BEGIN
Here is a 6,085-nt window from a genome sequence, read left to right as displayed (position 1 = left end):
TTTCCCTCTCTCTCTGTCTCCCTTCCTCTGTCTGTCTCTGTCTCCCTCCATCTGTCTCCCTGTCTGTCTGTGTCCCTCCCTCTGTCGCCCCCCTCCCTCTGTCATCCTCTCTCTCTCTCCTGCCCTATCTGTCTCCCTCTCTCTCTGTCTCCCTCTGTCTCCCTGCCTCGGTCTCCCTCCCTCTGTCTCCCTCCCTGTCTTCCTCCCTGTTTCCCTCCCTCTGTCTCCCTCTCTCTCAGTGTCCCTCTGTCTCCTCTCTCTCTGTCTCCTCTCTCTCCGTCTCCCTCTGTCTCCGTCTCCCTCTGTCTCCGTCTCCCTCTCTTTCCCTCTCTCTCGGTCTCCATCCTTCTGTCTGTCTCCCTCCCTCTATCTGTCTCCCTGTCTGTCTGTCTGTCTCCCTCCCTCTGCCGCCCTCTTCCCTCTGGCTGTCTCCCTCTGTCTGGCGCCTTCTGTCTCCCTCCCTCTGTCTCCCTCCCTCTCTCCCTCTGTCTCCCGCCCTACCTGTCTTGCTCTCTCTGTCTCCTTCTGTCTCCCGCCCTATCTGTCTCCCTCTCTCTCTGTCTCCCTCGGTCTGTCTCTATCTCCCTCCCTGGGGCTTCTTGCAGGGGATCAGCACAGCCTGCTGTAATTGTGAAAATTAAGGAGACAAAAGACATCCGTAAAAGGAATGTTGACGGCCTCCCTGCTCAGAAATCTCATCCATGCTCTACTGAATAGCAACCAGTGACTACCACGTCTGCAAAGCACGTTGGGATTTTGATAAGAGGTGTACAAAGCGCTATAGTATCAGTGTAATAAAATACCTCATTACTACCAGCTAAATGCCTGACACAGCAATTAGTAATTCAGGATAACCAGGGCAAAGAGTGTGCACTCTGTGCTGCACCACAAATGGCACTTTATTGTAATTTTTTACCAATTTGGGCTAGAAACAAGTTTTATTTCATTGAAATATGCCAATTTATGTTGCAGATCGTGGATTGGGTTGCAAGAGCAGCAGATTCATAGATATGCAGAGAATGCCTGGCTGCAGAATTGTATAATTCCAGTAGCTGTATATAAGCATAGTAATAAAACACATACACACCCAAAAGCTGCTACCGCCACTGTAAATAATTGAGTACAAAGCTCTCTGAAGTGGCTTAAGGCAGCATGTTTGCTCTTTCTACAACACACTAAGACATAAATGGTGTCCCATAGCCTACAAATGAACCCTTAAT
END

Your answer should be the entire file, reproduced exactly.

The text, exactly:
Here is a 6,085-nt window from a genome sequence, read left to right as displayed (position 1 = left end):
TTTCCCTCTCTCTCTGTCTCCCTTCCTCTGTCTGTCTCTGTCTCCCTCCATCTGTCTCCCTGTCTGTCTGTGTCCCTCCCTCTGTCGCCCCCCTCCCTCTGTCATCCTCTCTCTCTCTCCTGCCCTATCTGTCTCCCTCTCTCTCTGTCTCCCTCTGTCTCCCTGCCTCGGTCTCCCTCCCTCTGTCTCCCTCCCTGTCTTCCTCCCTGTTTCCCTCCCTCTGTCTCCCTCTCTCTCAGTGTCCCTCTGTCTCCTCTCTCTCTGTCTCCTCTCTCTCCGTCTCCCTCTGTCTCCGTCTCCCTCTGTCTCCGTCTCCCTCTCTTTCCCTCTCTCTCGGTCTCCATCCTTCTGTCTGTCTCCCTCCCTCTATCTGTCTCCCTGTCTGTCTGTCTGTCTCCCTCCCTCTGCCGCCCTCTTCCCTCTGGCTGTCTCCCTCTGTCTGGCGCCTTCTGTCTCCCTCCCTCTGTCTCCCTCCCTCTCTCCCTCTGTCTCCCGCCCTACCTGTCTTGCTCTCTCTGTCTCCTTCTGTCTCCCGCCCTATCTGTCTCCCTCTCTCTCTGTCTCCCTCGGTCTGTCTCTATCTCCCTCCCTGGGGCTTCTTGCAGGGGATCAGCACAGCCTGCTGTAATTGTGAAAATTAAGGAGACAAAAGACATCCGTAAAAGGAATGTTGACGGCCTCCCTGCTCAGAAATCTCATCCATGCTCTACTGAATAGCAACCAGTGACTACCACGTCTGCAAAGCACGTTGGGATTTTGATAAGAGGTGTACAAAGCGCTATAGTATCAGTGTAATAAAATACCTCATTACTACCAGCTAAATGCCTGACACAGCAATTAGTAATTCAGGATAACCAGGGCAAAGAGTGTGCACTCTGTGCTGCACCACAAATGGCACTTTATTGTAATTTTTTACCAATTTGGGCTAGAAACAAGTTTTATTTCATTGAAATATGCCAATTTATGTTGCAGATCGTGGATTGGGTTGCAAGAGCAGCAGATTCATAGATATGCAGAGAATGCCTGGCTGCAGAATTGTATAATTCCAGTAGCTGTATATAAGCATAGTAATAAAACACATACACACCCAAAAGCTGCTACCGCCACTGTAAATAATTGAGTACAAAGCTCTCTGAAGTGGCTTAAGGCAGCATGTTTGCTCTTTCTACAACACACTAAGACATAAATGGTGTCCCATAGCCTACAAATGAACCCTTAAT